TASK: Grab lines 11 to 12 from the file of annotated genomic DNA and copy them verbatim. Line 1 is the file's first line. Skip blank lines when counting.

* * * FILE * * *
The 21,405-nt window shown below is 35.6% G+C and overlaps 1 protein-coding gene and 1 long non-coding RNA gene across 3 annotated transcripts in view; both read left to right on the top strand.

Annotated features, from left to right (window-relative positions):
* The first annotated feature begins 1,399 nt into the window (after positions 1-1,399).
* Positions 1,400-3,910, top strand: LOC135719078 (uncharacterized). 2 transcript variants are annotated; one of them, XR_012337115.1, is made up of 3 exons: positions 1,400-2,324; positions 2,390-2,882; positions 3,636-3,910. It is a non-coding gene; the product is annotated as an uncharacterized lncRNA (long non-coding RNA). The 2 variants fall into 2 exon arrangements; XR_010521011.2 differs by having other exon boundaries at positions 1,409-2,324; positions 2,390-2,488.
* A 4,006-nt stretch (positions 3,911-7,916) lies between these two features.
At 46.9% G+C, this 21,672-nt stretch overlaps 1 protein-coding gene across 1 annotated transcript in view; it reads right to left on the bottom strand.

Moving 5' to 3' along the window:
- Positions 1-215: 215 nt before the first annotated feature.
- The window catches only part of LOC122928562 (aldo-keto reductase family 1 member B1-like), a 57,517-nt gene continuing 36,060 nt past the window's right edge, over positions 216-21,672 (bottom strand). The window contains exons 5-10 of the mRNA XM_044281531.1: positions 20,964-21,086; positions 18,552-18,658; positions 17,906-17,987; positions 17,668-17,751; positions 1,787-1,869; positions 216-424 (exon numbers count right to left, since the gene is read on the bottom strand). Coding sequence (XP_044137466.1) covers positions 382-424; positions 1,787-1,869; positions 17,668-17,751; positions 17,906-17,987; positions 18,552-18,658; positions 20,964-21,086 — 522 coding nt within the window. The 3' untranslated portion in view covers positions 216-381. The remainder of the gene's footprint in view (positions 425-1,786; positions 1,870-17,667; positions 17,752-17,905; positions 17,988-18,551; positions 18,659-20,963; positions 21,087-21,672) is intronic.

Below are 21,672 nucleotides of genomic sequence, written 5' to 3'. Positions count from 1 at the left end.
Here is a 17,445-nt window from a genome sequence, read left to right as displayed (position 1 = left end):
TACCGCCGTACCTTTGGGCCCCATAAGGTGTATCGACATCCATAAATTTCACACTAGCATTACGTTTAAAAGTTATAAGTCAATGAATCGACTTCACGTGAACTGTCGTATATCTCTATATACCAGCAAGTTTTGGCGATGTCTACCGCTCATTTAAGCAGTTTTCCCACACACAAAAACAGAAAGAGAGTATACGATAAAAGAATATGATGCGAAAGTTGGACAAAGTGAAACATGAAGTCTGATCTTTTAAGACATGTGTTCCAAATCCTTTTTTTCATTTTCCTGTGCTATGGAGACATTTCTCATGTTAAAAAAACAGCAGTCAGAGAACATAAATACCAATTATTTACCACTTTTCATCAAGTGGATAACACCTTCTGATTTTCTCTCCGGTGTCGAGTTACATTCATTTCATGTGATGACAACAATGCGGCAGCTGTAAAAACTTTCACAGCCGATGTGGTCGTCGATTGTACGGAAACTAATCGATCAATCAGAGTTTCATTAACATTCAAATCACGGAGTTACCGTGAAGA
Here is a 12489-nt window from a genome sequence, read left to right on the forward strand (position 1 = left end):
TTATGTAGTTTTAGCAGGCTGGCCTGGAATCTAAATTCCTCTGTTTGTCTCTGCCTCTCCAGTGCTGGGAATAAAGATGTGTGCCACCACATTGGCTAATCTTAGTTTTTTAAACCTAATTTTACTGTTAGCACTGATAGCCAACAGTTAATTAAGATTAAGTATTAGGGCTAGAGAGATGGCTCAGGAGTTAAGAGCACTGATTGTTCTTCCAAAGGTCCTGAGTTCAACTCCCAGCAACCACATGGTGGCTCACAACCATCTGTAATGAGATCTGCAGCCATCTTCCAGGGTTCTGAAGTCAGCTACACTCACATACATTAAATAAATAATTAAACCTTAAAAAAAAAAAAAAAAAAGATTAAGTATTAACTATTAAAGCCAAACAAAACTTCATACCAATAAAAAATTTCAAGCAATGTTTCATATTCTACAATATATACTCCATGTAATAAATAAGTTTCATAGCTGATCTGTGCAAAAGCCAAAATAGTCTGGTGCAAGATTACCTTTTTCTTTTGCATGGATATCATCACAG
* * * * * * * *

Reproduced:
Here is a 17,445-nt window from a genome sequence, read left to right as displayed (position 1 = left end):
TACCGCCGTACCTTTGGGCCCCATAAGGTGTATCGACATCCATAAATTTCACACTAGCATTACGTTTAAAAGTTATAAGTCAATGAATCGACTTCACGTGAACTGTCGTATATCTCTATATACCAGCAAGTTTTGGCGATGTCTACCGCTCATTTAAGCAGTTTTCCCACACACAAAAACAGAAAGAGAGTATACGATAAAAGAATATGATGCGAAAGTTGGACAAAGTGAAACATGAAGTCTGATCTTTTAAGACATGTGTTCCAAATCCTTTTTTTCATTTTCCTGTGCTATGGAGACATTTCTCATGTTAAAAAAACAGCAGTCAGAGAACATAAATACCAATTATTTACCACTTTTCATCAAGTGGATAACACCTTCTGATTTTCTCTCCGGTGTCGAGTTACATTCATTTCATGTGATGACAACAATGCGGCAGCTGTAAAAACTTTCACAGCCGATGTGGTCGTCGATTGTACGGAAACTAATCGATCAATCAGAGTTTCATTAACATTCAAATCACGGAGTTACCGTGAAGA